Visas: The ever-present hurdle in India-UK ties

by Gareth Price

The UK remains conflicted by its attitude towards immigration, writes a foreign policy expert.

The issue of visas has been a long-standing impediment to relations between the UK and India. British aspirations for greater engagement with India have been met with an open and transparent Indian demand for greater access for their citizens.

The UK remains conflicted by its attitude towards immigration. On one side, business leaders and employers such as the UK’s state-funded National Health Service (NHS) point out the importance of immigrants for the economy; likewise given the UK’s strong reputation for education, increasing the numbers of foreign students would seem an obvious policy option for the UK, although foreign student numbers have fallen for the past few years.

On the other side, sits the argument that the Brexit vote was in large part driven by opposition to immigration, hence regardless of economic logic, numbers must be cut.

Despite numerous calls for change, foreign students are still included in the overall figures for immigration, despite the fact that most return home after completing their studies. This had been justified on the grounds that the UK’s Home Office had thought that the number of students that over-stayed their visas numbered around 100,000. However, last August, the Office for National Statistics (ONS) suggested that in fact the number of students over-staying was only around 4,600.

Beyond the construction of a hostile environment towards immigration, UK-India relations have been further strained by UK claims that around 100,000 (again!) Indians have over-stayed their visas, more than twice the number of Nigerians, second on the list. Again, last year the ONS suggested that 97 per cent of the 330,000 Indians who entered Britain in 2016/17 actually returned home before their visas expired.

During her 2016 visit to India the UK Prime Minister, Theresa May, had linked an improved visa deal for India to a speedier process of return for illegal Indians living in the UK. With the caveat that the identity of most of these illegal Indians is currently unknown, India’s Cabinet agreement in April 2018 to facilitate the return of illegal Indians suggests that it is now time for the UK to offer some kind of liberalised visa regime.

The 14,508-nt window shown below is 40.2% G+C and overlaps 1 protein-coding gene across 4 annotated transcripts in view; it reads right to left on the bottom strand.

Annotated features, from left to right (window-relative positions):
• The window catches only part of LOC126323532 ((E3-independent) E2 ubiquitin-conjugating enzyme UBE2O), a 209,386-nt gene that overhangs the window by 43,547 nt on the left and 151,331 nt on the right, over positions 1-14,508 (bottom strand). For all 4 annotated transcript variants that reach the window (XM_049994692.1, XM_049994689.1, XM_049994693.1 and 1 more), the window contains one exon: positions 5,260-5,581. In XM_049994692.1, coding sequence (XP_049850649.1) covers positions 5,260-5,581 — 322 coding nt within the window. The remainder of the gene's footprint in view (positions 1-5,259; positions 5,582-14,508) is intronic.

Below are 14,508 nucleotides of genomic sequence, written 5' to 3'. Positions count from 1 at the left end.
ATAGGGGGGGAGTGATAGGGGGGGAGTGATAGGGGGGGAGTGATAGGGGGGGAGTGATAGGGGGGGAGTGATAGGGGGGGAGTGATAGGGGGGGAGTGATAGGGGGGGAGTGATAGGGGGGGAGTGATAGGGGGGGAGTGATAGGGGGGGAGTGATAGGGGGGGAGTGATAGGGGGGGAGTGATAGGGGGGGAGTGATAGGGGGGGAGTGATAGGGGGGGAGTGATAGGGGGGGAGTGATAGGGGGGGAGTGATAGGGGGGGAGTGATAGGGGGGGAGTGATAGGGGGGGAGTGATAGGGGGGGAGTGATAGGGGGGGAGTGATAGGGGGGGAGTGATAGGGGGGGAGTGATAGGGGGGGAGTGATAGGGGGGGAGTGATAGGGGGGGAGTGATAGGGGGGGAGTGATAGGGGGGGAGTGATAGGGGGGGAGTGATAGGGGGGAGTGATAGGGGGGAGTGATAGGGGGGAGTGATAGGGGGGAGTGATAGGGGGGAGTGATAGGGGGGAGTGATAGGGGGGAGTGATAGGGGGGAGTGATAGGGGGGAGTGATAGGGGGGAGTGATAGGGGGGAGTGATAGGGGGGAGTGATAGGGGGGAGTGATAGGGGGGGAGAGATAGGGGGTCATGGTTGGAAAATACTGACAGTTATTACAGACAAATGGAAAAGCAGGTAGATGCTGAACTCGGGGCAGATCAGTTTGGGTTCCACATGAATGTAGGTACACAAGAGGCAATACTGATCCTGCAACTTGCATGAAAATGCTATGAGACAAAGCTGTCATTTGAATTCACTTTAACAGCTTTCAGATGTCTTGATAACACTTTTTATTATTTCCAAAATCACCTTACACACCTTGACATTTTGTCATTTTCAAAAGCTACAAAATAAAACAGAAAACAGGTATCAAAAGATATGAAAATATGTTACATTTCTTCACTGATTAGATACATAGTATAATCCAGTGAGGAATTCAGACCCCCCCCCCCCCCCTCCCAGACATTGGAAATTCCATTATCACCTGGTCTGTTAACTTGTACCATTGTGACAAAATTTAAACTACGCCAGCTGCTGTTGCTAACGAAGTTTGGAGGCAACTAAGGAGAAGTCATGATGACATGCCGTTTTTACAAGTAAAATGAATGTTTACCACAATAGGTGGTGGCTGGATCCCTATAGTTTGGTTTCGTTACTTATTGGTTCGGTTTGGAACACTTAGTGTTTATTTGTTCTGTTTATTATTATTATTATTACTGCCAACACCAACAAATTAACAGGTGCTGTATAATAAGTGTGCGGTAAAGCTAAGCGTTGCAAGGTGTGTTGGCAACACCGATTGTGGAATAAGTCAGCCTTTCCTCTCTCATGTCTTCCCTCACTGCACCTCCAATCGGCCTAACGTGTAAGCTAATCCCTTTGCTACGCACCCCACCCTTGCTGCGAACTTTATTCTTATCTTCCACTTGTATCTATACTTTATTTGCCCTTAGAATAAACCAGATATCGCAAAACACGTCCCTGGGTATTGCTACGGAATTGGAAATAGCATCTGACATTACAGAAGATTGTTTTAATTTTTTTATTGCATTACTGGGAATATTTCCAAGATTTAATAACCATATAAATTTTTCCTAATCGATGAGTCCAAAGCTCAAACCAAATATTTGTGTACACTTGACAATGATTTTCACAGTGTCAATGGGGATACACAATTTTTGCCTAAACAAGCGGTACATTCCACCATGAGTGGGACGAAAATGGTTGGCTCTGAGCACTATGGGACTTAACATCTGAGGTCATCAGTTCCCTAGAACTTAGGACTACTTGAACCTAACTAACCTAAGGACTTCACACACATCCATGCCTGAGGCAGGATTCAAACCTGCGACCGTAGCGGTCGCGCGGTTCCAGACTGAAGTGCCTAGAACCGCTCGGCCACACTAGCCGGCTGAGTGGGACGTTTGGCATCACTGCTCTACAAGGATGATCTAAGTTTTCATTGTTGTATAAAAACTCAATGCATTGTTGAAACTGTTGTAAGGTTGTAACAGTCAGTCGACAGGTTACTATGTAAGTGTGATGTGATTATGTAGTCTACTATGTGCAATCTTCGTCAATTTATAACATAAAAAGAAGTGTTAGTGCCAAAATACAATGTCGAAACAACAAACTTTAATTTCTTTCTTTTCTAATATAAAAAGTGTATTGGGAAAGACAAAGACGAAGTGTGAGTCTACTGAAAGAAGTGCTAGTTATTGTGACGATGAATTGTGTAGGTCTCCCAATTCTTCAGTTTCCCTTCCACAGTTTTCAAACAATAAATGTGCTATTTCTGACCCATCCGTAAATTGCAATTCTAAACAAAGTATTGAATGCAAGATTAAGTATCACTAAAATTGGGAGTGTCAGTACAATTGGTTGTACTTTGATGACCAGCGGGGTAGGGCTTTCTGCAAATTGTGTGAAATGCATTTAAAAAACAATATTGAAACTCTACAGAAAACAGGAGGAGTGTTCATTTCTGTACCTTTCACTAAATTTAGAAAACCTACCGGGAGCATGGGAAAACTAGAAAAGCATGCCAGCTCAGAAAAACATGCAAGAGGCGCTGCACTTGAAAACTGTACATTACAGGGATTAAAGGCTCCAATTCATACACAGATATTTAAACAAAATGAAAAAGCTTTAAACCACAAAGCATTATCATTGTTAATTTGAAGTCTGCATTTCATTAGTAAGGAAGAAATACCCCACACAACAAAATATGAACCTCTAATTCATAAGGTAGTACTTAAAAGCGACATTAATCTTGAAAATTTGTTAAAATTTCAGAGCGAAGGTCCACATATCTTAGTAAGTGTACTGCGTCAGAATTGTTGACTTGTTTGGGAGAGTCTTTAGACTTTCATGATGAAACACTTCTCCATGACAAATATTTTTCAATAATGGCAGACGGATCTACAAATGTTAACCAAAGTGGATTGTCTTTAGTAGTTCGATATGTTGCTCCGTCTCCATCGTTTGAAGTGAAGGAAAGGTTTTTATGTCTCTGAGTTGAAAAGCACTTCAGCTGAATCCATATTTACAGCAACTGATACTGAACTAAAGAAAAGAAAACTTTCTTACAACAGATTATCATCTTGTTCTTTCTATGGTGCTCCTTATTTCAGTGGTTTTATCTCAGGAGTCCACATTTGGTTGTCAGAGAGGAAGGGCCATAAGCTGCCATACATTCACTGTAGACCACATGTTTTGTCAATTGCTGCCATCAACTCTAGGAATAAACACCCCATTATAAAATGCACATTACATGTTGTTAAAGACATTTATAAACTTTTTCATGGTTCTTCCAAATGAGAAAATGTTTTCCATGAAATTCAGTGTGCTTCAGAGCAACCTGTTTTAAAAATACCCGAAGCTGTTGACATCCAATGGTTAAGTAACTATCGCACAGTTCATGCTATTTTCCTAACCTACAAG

The problem for the UK government, however, is that hoist by its own petard. In theory, there is no limit on the number of international students that study in the UK. However, the government has committed to lowering the net overall number of migrants to 100,000 per year. Ergo, if student numbers are not included in the migration figures, the UK will struggle to meet its migration target. A similar logic weighs against Indian aspirations for the liberalisation of other categories of migrant.

The UK’s stated aspiration for freedom of trade but not of labour mobility is problematic – whether in its future relations with the European Union (EU) or with India. Ironically, UK concerns regarding labour mobility were one of the factors that undermined EU-India trade talks. With the UK absent, the remainder of the EU is less concerned about the threat of visa abuse and keener on allowing Indian professionals to migrate. While far from a certainty, trade talks between the EU and India appear more feasible than one between the UK and India.

For the UK, removing international students from the overall migration figures and allowing a period of work post-graduation would offer a boost both to the higher education sector and to the perception of the UK in countries such as India. That there is a cross-party support, at least for not counting students as migrants, means that in time such a change will almost certainly take place. But until a changed tone towards access takes place, the UK’s economic aspirations are likely to remain unmet.

Perhaps a better course of action would have been to focus on partnerships – many of which are flourishing – rather than a trade agreement which almost inevitably shifts the focus of the debate to visas. Clearly, the absence of an EU-India trade agreement has not hindered Germany’s exports to India, nor indeed Indian investment to the UK and vice versa.

Ensuring that the UK remains in the front line for innovative partnerships will be paramount in the years ahead.

Dr Gareth Price is Senior Research Fellow, Asia Programme, Chatham House.

2018-05-25T10:31:00+00:00May 24th, 2018|2017/2018, The Big Picture, UK Edition- May 2018|

About the Author: Gareth Price